|VOL. 23, NO. 2||September 12, 1997|
AIS: Year 2000 Need Not Be a Computer Disaster
dministrative Information Services, which is responsible for human resources, financial, and alumni information systems, as well as many others, has issued an alert on year 2000 computing problems.
If not corrected before the new century, the year 2000 bug will create havoc for any hardware or software that uses date-dependent logic, said Robert Juckiewicz, deputy vice president of AIS. Such equipment includes personal computers as well as workstations, LAN servers and mainframes.
To prevent these problems, departments should identify which equipment or software relies on date-dependent logic. AIS will publish a "Year 2000 Alert" newsletter to keep departments abreast of developments.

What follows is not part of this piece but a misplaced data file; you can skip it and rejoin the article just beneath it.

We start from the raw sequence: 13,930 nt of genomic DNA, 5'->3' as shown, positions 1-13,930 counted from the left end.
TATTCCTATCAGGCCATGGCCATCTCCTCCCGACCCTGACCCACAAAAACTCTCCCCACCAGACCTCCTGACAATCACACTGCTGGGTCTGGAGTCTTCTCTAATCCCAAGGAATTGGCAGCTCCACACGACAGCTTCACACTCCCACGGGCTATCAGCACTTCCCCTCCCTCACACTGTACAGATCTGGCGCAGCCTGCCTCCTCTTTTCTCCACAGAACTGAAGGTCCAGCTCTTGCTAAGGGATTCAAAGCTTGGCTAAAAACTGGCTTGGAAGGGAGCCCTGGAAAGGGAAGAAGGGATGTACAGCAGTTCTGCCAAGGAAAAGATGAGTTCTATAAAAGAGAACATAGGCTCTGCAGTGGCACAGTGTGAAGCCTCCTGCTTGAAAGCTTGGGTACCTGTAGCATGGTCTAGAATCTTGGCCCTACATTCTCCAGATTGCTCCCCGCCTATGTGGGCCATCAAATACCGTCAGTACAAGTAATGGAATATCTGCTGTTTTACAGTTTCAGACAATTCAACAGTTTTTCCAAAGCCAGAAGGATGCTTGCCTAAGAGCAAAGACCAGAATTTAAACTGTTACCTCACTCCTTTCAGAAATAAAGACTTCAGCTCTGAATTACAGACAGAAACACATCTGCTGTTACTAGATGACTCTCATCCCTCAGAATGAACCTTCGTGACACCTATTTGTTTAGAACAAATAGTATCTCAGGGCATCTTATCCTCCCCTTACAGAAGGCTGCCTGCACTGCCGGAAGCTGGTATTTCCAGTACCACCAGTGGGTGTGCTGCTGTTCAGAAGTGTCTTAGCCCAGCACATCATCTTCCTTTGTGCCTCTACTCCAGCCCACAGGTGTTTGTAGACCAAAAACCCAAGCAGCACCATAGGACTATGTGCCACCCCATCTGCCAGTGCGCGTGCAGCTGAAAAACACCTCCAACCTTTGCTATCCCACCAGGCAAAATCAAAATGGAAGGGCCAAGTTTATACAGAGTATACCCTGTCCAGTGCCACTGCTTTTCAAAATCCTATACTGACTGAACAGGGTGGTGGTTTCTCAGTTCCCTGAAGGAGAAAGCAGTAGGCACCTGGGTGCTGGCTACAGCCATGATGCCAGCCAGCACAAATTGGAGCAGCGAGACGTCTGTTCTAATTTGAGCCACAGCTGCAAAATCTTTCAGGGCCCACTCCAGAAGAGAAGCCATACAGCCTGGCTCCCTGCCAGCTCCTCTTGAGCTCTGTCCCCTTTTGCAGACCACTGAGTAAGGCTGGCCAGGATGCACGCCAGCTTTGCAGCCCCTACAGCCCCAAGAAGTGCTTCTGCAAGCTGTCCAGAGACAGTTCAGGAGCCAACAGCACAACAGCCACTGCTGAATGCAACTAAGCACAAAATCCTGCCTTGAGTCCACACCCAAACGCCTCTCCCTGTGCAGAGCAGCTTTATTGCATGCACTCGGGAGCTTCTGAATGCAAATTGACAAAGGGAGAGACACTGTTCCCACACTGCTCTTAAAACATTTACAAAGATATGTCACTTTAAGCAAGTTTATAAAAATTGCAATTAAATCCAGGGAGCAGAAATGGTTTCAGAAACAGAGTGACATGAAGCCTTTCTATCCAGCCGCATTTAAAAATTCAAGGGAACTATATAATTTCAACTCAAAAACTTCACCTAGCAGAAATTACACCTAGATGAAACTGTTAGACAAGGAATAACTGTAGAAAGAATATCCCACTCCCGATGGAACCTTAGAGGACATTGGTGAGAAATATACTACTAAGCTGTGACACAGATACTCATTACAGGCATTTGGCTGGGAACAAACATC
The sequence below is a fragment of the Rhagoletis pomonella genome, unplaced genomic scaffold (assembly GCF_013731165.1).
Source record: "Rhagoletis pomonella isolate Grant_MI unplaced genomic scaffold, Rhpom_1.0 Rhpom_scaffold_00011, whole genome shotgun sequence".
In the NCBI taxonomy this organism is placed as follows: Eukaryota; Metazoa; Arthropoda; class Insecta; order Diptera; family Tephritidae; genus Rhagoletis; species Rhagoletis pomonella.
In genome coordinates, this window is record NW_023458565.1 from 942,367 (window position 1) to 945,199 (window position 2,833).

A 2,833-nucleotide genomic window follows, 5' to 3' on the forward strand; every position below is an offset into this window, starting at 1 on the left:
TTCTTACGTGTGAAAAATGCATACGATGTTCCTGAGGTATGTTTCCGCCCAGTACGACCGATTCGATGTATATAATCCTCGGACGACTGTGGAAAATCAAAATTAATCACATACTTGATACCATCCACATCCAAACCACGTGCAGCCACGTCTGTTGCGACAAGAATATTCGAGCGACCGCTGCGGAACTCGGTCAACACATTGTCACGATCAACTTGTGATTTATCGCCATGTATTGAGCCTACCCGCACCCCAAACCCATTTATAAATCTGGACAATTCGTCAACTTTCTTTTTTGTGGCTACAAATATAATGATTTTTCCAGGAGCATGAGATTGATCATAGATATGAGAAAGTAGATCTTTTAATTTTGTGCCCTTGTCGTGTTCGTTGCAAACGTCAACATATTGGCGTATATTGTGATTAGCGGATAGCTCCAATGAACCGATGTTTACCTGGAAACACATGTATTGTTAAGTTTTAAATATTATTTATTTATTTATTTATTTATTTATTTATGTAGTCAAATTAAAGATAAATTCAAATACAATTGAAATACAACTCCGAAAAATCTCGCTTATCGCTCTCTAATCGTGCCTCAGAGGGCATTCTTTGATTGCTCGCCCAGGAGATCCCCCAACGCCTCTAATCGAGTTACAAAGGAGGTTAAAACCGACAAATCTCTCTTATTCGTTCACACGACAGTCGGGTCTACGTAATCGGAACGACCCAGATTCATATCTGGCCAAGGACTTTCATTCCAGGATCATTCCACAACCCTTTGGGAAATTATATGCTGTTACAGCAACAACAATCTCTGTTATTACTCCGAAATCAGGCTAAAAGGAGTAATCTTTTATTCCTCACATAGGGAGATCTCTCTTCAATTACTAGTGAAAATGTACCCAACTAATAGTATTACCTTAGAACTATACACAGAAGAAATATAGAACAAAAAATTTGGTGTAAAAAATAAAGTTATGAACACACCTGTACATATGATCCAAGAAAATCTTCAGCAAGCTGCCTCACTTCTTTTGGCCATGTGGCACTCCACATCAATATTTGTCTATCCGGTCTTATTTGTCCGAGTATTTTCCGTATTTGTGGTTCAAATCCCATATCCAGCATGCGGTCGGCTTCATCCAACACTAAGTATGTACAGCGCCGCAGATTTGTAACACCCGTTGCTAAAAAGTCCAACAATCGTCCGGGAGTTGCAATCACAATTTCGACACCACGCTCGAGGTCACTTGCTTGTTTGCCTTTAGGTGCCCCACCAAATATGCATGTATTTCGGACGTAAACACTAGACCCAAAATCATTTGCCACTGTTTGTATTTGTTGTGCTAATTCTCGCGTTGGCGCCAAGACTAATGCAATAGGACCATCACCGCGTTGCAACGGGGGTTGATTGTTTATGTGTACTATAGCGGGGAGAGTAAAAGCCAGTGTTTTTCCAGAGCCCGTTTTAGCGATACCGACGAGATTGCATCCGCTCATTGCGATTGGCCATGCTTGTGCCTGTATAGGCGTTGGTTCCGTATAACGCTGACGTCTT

"The good news is that there is time to fix the problems," Juckiewicz said. "But we must actively and progressively work on solving them, if we are to be ready."
Many computers use the format mm/dd/yy to generate dates. Computers write the date January 1, 1999 as 01/01/99. When the year 2000 comes, the computer will write it as 01/01/00, and a child born in the year 2000 will be considered 100 years old. If you are renewing any software licenses or purchasing any hardware or software, make sure that the product is year 2000 compliant, or will be before the century ends. You must get this assurance in writing in your contract.
Fred Trickey, AIS Information Security Officer, 854-5558 or firstname.lastname@example.org, will coordinate year 2000 activities. Or contact Rebecca DeWeese, manager of information technology auditing in the office of internal audit, at 851-5777 or email@example.com.